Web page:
Mathematica seems to have trouble with expressions like

$$\sqrt{\frac{1}{x}} \sqrt{x}$$

Oddly, it doesn't have trouble with


which will happily simplify to $1$ even without invoking Simplify. I know that usually FullSimplify not doing what you expect is because of unconscious assumptions you're not telling Mathematica about, but I'm at a loss as for what value of $x$ I could be talking about where the above two expressions wouldn't be equal...

At any rate, is there any way to force FullSimplify to give the expected result (i.e. $1$) in the first of the above cases?

  • 2
    $\begingroup$ Test several assumptions and you will find a counterexample: Grid[Assuming[#, {HoldForm[#], Sqrt[1/x] Sqrt[x]} // Simplify] & /@ {x > 0, x >= 0, x <= 0, x < 0}] $\endgroup$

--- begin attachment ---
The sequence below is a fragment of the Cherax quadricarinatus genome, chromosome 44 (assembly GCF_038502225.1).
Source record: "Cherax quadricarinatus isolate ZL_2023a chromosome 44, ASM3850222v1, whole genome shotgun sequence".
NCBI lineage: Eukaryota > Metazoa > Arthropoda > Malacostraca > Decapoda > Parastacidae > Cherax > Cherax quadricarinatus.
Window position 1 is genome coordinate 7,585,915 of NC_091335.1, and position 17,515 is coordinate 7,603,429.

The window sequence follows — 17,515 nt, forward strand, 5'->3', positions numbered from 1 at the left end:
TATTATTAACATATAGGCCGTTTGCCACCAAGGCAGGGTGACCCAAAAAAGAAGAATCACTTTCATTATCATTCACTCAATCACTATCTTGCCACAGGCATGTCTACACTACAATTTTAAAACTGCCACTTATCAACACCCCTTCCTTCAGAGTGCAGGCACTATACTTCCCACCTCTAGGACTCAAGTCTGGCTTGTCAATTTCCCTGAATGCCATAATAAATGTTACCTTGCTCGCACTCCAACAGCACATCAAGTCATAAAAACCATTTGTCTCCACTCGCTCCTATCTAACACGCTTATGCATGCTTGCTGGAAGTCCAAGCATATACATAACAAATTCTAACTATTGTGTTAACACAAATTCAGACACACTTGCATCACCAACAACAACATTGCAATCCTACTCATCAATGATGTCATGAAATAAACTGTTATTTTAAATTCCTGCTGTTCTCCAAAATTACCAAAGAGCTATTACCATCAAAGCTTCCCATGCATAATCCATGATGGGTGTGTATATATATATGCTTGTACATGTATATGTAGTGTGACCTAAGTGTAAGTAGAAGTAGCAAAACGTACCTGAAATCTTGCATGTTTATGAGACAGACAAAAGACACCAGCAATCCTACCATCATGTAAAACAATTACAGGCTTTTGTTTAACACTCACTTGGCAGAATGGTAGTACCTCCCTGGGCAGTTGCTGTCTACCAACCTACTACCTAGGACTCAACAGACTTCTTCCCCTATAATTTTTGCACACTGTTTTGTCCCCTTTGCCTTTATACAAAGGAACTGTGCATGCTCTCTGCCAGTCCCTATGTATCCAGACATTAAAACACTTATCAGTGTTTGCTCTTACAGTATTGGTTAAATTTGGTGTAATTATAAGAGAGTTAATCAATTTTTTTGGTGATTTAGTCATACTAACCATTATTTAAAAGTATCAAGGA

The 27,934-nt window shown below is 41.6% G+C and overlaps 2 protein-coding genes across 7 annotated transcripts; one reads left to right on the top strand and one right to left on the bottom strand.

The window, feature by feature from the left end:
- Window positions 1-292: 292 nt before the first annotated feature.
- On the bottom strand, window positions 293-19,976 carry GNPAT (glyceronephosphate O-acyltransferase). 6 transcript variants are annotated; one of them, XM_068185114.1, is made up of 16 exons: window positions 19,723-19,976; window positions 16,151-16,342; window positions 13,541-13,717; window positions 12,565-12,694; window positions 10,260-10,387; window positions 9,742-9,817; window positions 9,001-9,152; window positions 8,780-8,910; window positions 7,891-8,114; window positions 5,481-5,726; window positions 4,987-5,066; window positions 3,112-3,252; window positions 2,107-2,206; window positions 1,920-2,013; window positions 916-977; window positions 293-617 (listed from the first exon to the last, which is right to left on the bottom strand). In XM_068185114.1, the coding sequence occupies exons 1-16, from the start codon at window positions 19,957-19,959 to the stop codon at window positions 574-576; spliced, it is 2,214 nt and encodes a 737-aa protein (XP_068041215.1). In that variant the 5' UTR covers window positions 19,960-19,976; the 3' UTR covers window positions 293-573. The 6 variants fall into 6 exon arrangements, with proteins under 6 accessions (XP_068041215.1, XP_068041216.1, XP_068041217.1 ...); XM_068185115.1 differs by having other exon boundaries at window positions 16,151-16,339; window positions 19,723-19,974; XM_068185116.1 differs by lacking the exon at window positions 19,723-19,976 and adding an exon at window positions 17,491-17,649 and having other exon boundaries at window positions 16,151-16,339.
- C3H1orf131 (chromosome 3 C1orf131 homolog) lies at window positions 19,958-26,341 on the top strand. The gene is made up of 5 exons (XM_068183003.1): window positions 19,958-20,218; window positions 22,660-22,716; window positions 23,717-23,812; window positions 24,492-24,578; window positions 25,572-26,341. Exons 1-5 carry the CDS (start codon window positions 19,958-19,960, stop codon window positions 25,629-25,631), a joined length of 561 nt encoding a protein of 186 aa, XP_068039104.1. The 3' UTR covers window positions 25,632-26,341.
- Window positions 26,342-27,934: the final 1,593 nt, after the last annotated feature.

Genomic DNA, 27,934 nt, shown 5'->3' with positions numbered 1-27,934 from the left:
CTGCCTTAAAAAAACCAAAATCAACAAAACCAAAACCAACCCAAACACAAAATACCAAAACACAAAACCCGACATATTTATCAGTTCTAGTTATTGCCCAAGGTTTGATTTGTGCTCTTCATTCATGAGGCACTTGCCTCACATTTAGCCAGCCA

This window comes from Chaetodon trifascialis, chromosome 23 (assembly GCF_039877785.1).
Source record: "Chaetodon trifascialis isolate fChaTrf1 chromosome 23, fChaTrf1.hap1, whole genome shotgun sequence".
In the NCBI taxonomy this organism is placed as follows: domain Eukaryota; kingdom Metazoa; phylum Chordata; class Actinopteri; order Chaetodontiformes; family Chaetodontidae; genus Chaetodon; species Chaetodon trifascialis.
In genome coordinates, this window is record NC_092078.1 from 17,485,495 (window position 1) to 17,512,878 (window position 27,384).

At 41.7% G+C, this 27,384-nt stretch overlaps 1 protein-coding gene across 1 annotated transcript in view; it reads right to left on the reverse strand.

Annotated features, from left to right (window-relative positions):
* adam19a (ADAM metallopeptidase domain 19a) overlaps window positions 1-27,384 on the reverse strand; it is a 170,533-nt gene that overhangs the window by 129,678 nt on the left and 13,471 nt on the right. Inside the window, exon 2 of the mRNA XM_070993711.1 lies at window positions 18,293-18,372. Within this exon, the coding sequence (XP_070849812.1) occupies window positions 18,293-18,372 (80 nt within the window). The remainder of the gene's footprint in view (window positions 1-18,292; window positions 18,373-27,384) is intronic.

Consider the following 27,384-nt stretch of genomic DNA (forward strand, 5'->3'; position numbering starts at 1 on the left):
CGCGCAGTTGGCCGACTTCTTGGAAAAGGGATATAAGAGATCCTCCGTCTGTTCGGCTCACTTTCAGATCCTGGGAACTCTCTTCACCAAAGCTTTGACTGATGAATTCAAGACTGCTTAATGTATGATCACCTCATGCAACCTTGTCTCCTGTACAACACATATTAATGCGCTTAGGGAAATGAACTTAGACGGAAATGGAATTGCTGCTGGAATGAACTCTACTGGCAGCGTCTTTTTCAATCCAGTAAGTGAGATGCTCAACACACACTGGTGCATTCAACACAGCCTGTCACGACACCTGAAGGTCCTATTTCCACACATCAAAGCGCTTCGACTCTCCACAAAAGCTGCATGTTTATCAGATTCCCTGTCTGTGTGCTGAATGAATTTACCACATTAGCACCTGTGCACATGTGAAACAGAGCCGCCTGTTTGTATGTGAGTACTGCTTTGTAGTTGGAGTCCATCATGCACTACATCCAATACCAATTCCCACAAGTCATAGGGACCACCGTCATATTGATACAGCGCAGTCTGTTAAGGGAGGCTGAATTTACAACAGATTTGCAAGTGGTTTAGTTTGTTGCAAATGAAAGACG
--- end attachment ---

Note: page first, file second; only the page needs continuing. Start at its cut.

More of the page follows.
– Bob Hanlon
    Oct 27, 2019 at 23:48

1 Answer 1


Your requested simplification is not true for negative numbers:

Sqrt[1/x] Sqrt[x] /. x -> -1


You can give FullSimplify an assumption to get your desired output:

FullSimplify[Sqrt[1/x] Sqrt[x], x > 0]


  • $\begingroup$ .... Hm. Okay, so that does in fact work in this specific simplification, but when I tried that in my actual use case, it 'bounced' again. Lemme explore a bit and update my question. $\endgroup$ Oct 28, 2019 at 0:26
  • $\begingroup$ Okay, so, for more complicated examples with multiple variables, neither {_>0} nor (for example) {m, M}>0 will work. You have to write out in painstaking detail {m>0,M>0,...}. I'd like to do that automatically or at least with much less typing; is that new question territory or edit-my-question territory? $\endgroup$ Oct 28, 2019 at 0:29
  • 2
    $\begingroup$ @linkhyrule5 Try Thread[{m, M}>0]. Or Positive[{m, M}]. $\endgroup$
    – Michael E2
    Oct 28, 2019 at 3:11
  • $\begingroup$ @MichaelE2 That works. Thanks! $\endgroup$ Oct 28, 2019 at 5:04

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